In the early 1960s in rural Pulaski, TN, when social and societal changes were grazing the horizon across the country, Martin College was standing tall and flourishing in the south as a two-year, co-ed institution.
At that time, women wore skirts and dresses, only allowed to wear pedal pushers in the evenings, and men charmed their way into hearts, one shared soda at a time. Faulty coke machines leaked when hit too hard by an angry fist, and freshman dressing as babies for “Kiddie Night” was a norm around campus. Panty raids and stolen shower curtains were common college pranks, much to the dismay of Hall Mother Mrs. Woodard, and meals were eaten “family style,” with everyone gathered together regardless of social campus status. The Martin Indians powered through rewarding basketball seasons while intramural sports proved very popular across campus.
Early 1960s Martin College, a time where innocence and comradery played hand-in-hand, was the setting for a friendship between fifteen young women—a friendship that would go on to stand the test of time for over fifty years and counting.
Whether by chance, or by a twist of fate, Ann-Ellen (Pigue) Ackley, Gwen Yeargan Adams, Faye (Bowling) Carter, Dorothy Sue Moore Dixon, Ruby Wells Fisher, Ellen (Estes) Gibson, Sissy Gourieux, Anita Harwell, Lynn Kieffer, Jan Rouch Knight, Faye Avril Layne, Henrietta Burnley McCroskey, Vivian Crick Prince, Rebecca Yeargan Schumann, and Peggy Williams Speich all ended up at Martin College as members of the 1963 and 1964 classes.
While the reasons vary, with some opting to attend because of the college being a faith-based college, others enrolling because of the college being close to home, and many making the choice because of friends or family who have attended or were currently attending the college, all fifteen women wound up at Martin College, unknowing at the time of the bond they would establish that would only strengthen for years to come.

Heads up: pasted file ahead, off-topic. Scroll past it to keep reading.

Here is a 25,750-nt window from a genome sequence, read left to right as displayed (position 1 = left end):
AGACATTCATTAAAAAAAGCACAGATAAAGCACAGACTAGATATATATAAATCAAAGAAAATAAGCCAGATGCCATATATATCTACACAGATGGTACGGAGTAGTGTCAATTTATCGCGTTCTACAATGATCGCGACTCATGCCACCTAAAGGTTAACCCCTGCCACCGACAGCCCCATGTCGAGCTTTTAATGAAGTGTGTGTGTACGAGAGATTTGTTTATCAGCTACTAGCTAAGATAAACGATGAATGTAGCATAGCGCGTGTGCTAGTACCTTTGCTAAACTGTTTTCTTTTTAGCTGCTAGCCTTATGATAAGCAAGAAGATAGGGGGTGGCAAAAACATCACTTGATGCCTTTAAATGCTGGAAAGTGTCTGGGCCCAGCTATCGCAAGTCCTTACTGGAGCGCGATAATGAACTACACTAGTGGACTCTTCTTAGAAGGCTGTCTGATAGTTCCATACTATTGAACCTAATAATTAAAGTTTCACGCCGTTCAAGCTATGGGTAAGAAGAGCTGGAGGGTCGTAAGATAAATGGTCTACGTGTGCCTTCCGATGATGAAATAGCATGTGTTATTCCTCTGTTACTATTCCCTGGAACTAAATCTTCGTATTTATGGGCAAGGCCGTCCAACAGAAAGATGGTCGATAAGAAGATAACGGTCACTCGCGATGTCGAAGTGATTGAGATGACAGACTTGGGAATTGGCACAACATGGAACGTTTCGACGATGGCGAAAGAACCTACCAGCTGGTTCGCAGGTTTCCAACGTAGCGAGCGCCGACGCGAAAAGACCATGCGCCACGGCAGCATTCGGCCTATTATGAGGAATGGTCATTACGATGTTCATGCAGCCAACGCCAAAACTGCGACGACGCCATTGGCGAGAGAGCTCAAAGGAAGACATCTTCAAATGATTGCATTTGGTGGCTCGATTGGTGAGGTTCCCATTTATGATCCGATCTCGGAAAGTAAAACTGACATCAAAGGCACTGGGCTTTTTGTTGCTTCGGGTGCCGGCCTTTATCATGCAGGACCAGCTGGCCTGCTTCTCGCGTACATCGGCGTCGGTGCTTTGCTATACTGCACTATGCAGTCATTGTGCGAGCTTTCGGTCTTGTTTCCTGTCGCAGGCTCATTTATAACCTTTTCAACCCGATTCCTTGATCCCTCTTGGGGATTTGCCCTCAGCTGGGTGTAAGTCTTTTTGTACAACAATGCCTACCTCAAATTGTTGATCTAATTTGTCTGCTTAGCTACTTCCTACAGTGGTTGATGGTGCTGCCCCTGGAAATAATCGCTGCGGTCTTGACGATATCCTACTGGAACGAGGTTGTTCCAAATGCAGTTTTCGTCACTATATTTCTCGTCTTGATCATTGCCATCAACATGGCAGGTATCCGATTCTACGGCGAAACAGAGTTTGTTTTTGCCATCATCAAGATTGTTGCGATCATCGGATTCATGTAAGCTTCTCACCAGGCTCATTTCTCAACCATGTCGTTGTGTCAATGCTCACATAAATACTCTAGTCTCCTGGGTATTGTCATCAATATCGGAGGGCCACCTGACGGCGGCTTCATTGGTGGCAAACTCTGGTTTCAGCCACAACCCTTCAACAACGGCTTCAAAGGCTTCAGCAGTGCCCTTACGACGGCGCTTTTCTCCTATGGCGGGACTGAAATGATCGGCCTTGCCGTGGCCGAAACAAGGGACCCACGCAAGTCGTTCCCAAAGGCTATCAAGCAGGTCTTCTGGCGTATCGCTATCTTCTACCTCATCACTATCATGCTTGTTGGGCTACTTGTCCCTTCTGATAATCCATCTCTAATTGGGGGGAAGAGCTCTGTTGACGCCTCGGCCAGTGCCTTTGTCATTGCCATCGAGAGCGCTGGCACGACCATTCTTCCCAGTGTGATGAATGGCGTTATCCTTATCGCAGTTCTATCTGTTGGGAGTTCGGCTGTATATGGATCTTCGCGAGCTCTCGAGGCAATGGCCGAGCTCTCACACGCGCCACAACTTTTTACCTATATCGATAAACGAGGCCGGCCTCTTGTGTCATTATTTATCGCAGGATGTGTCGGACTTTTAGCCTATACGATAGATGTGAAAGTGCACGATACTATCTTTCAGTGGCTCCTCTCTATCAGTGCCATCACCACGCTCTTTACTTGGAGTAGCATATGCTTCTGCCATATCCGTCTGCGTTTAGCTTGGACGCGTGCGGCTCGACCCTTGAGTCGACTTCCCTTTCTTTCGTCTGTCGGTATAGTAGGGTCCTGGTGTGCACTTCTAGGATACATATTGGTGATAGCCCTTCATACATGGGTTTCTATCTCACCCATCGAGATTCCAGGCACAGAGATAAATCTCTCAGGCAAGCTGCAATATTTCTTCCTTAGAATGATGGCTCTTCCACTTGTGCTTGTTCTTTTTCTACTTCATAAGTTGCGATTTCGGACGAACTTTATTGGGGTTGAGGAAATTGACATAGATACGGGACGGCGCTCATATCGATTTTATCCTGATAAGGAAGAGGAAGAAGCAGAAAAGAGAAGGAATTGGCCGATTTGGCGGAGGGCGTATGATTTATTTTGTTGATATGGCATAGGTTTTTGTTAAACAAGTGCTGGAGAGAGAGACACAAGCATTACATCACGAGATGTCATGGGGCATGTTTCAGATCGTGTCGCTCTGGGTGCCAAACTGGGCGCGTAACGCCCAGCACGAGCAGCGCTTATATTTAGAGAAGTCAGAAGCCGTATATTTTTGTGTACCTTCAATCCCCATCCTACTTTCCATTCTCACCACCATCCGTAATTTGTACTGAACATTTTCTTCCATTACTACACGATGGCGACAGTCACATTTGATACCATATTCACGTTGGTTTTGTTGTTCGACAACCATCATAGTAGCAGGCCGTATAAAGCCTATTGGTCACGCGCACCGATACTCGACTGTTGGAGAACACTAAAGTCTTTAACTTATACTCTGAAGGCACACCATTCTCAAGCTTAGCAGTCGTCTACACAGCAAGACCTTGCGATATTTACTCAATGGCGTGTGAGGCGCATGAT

“It was a unique time in our life,” said Ruby, class of 1963.
While working toward their two-year education, with downtime filled with kite flying on Reservoir Hill or moving into a new living space in the Dean’s house where signing in wasn’t required, these fifteen women were spending majority of their days together—their friendship growing stronger and tighter as the clock of their time at Martin College ticked on.
“One of the best parts about Martin was always knowing somebody had your back,” said Sissy, class of 1964. “It was that kind of closeness at Martin.”
Many friends often grow apart after college graduation because new cities and states beckon with different opportunities, and the unpredictability of the future took hold of these fifteen women. They started families and moved their way up to new job positions, yet they never forgot about one another.
In 2004, they began reconnecting, starting out with only one or two women and ending up with many meetings that housed all fifteen women. And now, with a strong bond that’s lasted over 50 years, many still meet for lunch every other month to catch up on the present, share fond stories and memories about their friends who have passed, and reminisce over their youth—their conversations often drifting back to their time at Martin College.
“Discounting my personal life with my children and my family, I would say my time at Martin was the best two years of my life,” said Lynn, class of 1964.
As if to emphasize their high opinions of Martin College, when recently asked if they would choose Martin if given the chance to go back in time and do the college experience all over again, every woman present answered with a resounding “yes” or “definitely.” For this group of women, Martin College, now four-year Martin Methodist College, was more than an education opportunity, even if they didn’t know it when they first enrolled.
“Martin was like a family,” said Henrietta, class of 1963. “It was like a home.”